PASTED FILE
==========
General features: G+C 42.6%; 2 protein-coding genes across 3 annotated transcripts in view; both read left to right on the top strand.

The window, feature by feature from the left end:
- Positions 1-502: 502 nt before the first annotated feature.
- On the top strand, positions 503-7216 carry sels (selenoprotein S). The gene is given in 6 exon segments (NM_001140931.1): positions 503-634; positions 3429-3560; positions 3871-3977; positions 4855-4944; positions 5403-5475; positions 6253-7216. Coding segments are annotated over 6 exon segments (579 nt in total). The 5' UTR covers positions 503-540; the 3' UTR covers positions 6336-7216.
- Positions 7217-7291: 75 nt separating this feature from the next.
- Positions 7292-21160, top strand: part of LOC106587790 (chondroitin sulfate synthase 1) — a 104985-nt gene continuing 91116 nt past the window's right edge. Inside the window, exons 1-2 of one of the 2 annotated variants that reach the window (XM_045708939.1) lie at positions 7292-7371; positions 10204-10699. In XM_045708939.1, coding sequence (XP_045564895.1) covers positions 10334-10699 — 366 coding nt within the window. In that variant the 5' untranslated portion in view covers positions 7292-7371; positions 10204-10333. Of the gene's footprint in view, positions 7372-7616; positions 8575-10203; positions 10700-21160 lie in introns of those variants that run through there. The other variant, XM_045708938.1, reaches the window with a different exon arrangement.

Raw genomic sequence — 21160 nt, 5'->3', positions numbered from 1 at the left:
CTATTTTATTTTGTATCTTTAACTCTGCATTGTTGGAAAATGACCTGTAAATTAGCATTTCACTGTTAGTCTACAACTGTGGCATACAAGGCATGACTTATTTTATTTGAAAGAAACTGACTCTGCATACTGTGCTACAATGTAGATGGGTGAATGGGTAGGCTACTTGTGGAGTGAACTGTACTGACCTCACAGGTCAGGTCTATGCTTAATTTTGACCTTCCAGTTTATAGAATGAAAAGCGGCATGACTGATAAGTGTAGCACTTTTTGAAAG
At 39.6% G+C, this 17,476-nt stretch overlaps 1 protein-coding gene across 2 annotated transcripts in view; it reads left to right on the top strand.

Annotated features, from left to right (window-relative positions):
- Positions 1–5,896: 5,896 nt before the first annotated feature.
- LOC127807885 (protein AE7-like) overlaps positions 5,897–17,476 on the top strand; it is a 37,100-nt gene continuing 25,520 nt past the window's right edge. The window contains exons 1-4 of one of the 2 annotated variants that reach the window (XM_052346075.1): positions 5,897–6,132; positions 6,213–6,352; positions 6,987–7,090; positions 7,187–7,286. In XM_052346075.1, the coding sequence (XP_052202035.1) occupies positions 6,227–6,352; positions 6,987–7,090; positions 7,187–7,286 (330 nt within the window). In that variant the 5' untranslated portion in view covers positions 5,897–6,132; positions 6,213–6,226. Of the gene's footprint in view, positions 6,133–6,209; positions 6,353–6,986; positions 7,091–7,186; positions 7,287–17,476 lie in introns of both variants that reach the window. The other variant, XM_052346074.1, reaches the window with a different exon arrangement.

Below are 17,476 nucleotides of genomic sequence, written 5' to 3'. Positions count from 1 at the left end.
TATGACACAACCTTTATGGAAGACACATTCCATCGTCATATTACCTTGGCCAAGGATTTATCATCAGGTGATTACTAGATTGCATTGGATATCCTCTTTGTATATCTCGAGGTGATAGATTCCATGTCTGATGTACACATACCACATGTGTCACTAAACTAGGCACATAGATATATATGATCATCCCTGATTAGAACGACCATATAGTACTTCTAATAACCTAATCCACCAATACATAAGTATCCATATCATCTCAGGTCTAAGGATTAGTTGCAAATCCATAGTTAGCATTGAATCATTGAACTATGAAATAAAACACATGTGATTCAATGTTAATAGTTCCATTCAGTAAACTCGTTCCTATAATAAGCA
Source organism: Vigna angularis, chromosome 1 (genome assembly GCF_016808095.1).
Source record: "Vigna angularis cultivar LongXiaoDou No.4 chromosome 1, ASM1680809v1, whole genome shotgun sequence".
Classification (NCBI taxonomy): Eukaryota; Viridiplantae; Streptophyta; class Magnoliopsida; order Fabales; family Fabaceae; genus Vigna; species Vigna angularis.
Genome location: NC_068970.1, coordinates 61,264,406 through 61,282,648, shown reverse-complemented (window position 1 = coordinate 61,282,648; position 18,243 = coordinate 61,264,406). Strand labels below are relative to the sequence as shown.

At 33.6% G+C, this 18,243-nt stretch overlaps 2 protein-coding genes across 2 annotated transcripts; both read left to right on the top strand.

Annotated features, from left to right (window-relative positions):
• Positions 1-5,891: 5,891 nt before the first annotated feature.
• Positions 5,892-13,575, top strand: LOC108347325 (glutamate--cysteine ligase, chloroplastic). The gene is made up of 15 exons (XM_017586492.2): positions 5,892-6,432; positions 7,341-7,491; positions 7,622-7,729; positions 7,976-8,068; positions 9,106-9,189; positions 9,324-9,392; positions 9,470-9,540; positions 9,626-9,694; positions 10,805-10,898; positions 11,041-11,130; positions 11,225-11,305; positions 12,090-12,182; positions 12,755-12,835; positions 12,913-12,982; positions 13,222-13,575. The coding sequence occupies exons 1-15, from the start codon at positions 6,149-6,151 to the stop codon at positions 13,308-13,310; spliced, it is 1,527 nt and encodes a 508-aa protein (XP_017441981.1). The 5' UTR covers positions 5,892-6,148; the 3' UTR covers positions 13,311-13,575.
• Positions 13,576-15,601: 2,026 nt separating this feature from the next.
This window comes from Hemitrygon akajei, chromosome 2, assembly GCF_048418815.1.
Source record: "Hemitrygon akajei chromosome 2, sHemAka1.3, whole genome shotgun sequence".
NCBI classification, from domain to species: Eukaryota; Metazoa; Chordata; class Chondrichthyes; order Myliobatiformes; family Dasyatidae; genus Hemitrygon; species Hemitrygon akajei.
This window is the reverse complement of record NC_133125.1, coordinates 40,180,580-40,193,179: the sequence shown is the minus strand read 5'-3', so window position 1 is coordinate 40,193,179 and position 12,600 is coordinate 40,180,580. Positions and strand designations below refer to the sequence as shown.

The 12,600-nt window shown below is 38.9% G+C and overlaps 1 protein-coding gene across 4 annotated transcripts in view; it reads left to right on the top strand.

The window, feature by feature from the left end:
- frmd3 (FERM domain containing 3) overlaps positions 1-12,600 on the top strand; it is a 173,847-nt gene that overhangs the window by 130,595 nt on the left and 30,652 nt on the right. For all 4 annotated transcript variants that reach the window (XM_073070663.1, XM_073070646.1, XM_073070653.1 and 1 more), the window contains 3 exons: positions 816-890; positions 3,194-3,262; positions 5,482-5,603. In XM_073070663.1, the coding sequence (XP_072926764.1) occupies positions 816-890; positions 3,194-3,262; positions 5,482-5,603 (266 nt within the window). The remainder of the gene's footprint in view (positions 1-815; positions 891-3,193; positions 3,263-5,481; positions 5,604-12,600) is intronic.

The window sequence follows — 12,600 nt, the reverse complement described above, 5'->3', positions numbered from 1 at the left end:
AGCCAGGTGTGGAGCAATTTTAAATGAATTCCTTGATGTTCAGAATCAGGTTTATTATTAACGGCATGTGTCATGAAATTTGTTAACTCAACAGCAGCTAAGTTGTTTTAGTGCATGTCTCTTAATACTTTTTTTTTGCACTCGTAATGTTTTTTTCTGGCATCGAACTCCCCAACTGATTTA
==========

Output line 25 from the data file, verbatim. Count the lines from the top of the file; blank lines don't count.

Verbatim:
Source record: "Hemitrygon akajei chromosome 2, sHemAka1.3, whole genome shotgun sequence".